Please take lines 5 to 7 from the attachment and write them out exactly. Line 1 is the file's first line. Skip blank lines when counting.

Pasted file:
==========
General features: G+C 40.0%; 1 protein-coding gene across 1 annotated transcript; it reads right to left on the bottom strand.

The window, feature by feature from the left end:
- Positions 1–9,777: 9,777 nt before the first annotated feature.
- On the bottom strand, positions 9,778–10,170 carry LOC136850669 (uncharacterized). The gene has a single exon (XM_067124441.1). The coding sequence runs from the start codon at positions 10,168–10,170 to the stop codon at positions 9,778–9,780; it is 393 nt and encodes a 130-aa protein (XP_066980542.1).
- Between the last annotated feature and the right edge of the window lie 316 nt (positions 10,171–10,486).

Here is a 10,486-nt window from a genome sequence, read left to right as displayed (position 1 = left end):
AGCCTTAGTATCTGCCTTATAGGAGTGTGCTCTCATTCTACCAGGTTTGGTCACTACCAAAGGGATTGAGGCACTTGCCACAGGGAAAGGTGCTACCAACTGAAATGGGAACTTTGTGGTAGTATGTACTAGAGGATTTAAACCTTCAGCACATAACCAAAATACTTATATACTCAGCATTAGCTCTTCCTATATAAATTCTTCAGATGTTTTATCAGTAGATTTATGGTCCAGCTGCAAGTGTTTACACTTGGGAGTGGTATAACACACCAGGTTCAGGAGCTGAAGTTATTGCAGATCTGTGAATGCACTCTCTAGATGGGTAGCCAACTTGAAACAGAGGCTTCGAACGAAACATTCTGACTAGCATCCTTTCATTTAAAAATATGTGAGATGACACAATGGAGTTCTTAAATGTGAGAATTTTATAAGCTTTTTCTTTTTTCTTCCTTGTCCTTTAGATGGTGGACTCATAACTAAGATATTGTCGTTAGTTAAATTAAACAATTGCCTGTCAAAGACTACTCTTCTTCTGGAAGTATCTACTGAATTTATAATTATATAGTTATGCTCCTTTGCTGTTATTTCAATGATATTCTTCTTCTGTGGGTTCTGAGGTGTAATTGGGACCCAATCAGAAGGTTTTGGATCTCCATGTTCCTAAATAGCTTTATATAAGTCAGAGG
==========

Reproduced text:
- Between the last annotated feature and the right edge of the window lie 316 nt (positions 10,171–10,486).

Here is a 10,486-nt window from a genome sequence, read left to right as displayed (position 1 = left end):
AGCCTTAGTATCTGCCTTATAGGAGTGTGCTCTCATTCTACCAGGTTTGGTCACTACCAAAGGGATTGAGGCACTTGCCACAGGGAAAGGTGCTACCAACTGAAATGGGAACTTTGTGGTAGTATGTACTAGAGGATTTAAACCTTCAGCACATAACCAAAATACTTATATACTCAGCATTAGCTCTTCCTATATAAATTCTTCAGATGTTTTATCAGTAGATTTATGGTCCAGCTGCAAGTGTTTACACTTGGGAGTGGTATAACACACCAGGTTCAGGAGCTGAAGTTATTGCAGATCTGTGAATGCACTCTCTAGATGGGTAGCCAACTTGAAACAGAGGCTTCGAACGAAACATTCTGACTAGCATCCTTTCATTTAAAAATATGTGAGATGACACAATGGAGTTCTTAAATGTGAGAATTTTATAAGCTTTTTCTTTTTTCTTCCTTGTCCTTTAGATGGTGGACTCATAACTAAGATATTGTCGTTAGTTAAATTAAACAATTGCCTGTCAAAGACTACTCTTCTTCTGGAAGTATCTACTGAATTTATAATTATATAGTTATGCTCCTTTGCTGTTATTTCAATGATATTCTTCTTCTGTGGGTTCTGAGGTGTAATTGGGACCCAATCAGAAGGTTTTGGATCTCCATGTTCCTAAATAGCTTTATATAAGTCAGAGG